NPE 2006 was a direct-drive show for Sumitomo Plastics Machinery America LLC, as five of its six show machines sported direct-drive technology, with no drive belts.
Direct-drive motors have a faster response time than traditional all-electrics that use a belt to drive the ball screw, according to Jeff Hicks, vice president of technical sales.
``Because of the lower inertia, it can respond to signals faster, accelerate and decelerate faster,'' Hicks said. ``You don't have to turn two pulleys or turn a belt. It can get up to speed faster and decelerate, to hold the shot size.''
In Japan, Sumitomo designs and builds its own electric motors, which gives it an advantage, Hicks said. For example, Sumitomo engineers moved the ball screw forward, in front of the motor, in order to expand direct drive to larger-tonnage injection presses. Initially, the physical size of the area on the machine holding the direct-drive motor was very large because the ball screw was located inside the motor.
Sumitomo also used NPE 2006 to introduce the patent-pending Double Center press platen, shaped to turn the force more toward the center of the platen and improve the distribution of clamping force. Sumitomo claims the platen design can eliminate problems of short shots and flash, while improving mold protection. The design also can reduce the clamping force required to mold a part by as much as 20 percent, the firm said.
Also at NPE 2006, held June 19-23 in Chicago, Sumitomo demonstrated micromolding on two all-electric presses.
The new SE7M Micro press, a direct-drive machine with 8 tons of clamping force, is Sumitomo's smallest-ever direct-drive model. The line used to stop at 18 tons on the small side.
The Micro turned out teeny, narrow-pitch connectors every 3.3 seconds, on a four-cavity mold with hot runners. Part weight: 0.001 ounce.
A control option, the SK-II, gives very precise injection fill, including shot weight and density, and stability of the peak pressure. The press can run on injection speeds up to 300 millimeters per second.
The other micromolding press was a 20-ton SE18DU, a larger machine that molded much smaller parts - a bobbin used in miniature electrical devices. Makuta Technics Inc., a micromolder in Columbus, Ind., molds the part, which weights just 0.00001 ounce. The press molded the parts on a two-cavity mold, running a 4.8-second cycle.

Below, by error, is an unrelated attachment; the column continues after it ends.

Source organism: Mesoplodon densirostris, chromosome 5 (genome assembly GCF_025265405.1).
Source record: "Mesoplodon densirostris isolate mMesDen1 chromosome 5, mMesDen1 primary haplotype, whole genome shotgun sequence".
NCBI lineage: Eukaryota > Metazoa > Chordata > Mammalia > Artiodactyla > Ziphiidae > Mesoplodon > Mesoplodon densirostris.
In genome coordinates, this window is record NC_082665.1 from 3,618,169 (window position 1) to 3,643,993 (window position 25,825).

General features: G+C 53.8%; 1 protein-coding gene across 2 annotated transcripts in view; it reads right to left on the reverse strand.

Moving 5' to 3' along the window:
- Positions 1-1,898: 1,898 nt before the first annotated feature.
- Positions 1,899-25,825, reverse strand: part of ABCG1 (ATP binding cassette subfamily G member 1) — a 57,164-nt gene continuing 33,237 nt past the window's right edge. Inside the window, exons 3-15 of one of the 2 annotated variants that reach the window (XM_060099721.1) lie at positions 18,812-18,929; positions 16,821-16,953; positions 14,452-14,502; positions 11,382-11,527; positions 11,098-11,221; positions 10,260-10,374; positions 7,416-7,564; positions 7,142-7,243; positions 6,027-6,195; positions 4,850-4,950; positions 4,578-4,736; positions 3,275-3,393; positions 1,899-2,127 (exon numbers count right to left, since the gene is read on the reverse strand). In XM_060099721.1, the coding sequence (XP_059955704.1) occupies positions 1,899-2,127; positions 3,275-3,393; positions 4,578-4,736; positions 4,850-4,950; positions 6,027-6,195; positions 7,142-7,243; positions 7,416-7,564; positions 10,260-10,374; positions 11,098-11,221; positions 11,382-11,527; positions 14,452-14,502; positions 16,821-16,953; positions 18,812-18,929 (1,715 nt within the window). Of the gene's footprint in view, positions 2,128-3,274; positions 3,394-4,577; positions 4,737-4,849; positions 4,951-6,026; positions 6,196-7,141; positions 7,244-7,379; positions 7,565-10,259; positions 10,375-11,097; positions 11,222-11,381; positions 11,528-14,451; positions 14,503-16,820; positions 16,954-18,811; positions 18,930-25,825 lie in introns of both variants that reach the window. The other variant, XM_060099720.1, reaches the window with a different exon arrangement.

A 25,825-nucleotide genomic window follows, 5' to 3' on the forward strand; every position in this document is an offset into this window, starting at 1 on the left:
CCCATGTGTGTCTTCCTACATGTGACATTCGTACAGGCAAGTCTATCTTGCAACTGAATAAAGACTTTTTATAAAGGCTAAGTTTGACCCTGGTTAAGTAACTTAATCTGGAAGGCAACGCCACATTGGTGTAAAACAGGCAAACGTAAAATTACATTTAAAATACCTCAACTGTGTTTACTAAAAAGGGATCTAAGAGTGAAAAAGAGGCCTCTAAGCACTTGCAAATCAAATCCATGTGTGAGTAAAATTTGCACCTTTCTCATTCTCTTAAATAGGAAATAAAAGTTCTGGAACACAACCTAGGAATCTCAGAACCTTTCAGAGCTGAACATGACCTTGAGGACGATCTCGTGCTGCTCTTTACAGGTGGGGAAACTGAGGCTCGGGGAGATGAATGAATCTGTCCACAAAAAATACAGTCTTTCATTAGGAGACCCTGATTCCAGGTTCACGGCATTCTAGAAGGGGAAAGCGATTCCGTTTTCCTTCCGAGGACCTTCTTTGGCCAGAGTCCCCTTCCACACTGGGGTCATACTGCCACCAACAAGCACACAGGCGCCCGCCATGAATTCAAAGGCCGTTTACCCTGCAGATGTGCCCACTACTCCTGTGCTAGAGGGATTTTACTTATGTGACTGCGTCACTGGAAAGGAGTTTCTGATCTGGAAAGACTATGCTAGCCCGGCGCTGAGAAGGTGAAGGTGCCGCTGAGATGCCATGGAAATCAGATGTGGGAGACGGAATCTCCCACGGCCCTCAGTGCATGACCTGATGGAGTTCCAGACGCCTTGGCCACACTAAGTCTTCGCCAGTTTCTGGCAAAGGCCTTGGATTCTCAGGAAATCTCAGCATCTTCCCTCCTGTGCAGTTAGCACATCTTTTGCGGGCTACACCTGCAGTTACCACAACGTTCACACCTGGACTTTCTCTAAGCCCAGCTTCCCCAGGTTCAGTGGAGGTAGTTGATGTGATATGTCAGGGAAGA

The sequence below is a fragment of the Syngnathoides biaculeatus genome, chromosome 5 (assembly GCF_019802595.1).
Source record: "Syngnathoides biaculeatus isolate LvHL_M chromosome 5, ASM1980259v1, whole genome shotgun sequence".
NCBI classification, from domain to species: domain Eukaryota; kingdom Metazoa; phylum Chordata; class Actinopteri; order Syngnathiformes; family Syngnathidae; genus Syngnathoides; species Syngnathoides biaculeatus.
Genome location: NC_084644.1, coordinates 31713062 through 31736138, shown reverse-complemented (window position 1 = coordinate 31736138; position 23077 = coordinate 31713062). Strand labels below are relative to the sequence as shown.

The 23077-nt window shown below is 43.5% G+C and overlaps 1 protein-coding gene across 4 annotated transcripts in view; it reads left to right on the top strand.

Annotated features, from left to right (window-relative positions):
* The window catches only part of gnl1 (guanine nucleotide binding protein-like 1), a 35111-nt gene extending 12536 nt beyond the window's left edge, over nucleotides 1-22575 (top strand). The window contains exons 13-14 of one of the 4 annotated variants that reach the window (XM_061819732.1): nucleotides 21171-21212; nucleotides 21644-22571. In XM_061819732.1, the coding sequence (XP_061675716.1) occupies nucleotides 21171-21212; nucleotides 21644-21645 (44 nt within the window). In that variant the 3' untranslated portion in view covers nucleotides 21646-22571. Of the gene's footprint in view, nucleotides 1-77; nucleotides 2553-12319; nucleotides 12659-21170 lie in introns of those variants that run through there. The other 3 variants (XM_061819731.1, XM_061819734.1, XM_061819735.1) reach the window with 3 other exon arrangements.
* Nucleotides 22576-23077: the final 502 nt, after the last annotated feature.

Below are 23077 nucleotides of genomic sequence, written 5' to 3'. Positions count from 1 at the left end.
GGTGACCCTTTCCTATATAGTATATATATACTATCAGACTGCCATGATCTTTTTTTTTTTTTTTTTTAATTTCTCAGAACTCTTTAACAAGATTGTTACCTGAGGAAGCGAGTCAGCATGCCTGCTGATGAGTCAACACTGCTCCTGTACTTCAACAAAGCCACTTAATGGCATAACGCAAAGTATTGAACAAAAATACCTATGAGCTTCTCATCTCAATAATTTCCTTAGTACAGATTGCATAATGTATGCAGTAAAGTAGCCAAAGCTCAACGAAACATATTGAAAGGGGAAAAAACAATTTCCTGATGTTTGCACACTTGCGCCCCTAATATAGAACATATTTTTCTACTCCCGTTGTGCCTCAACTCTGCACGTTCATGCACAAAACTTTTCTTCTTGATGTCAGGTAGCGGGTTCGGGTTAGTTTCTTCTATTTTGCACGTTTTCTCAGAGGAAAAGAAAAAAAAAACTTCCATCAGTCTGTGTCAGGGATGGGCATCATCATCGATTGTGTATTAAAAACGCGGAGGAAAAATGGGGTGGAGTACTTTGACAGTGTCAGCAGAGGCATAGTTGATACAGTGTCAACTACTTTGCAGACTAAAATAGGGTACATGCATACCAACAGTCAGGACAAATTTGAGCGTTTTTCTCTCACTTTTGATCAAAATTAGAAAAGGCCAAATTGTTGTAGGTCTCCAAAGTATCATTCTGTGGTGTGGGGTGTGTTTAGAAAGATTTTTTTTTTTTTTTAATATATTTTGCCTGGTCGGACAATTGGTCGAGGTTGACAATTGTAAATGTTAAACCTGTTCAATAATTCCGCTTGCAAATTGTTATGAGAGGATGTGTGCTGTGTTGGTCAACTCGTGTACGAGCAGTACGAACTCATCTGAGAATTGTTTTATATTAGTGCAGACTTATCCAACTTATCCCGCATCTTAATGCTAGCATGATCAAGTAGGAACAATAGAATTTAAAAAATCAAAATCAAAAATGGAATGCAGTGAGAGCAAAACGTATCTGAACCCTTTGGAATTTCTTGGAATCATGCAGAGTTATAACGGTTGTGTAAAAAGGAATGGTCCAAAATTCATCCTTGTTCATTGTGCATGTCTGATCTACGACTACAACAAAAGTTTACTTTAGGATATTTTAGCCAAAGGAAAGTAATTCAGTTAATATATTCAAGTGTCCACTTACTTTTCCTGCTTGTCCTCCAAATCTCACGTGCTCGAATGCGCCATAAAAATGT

Sumitomo has a patent pending on a new feature, a constant feedback force-correcting system that uses a strain gauge on the tie bar, which measures actual clamp tonnage even when it changes because of thermal expansion of the mold.
Larger SE-DU direct-drive machines also were at work, molding medical syringes on an 83-ton press and pipettes on a 143-tonner.
Another new press, the midsize all-electric SE-HS line, uses direct drive to run both injection and clamping on presses ranging in clamping force from 242-398 tons. Sumitomo said the press is suited for parts that have a cycle time less than 15 seconds, thin-wall parts and packaging, among other applications.
In Chicago, a 242-ton press was running medical specimen containers.
Patent-pending features on the SE-HS include the strain gauge on the tie bar, plus the SM screw with low shear, thorough mixing at low temperatures and shorter cooling times.
Also new at NPE 2006 was Sumitomo's midsize SE-HD, an all-electric with a belt drive. This machine line is designed for thicker-wall parts with more than 15-second cycle times, because it can maintain very high pack-and-hold pressure for an extended period of time.
The SE-HD also sports the Double Center press platen and the clamping force feedback.
At the show, the machine was molding automotive taillight covers in a two-cavity mold every 35 seconds.
Sumitomo Plastics Machinery also rolled out its iii-System production and quality monitoring system at NPE.
The company provided real-time monitoring of all six presses in the booth.
Sumitomo Plastics Machinery is based in Norcross, Ga.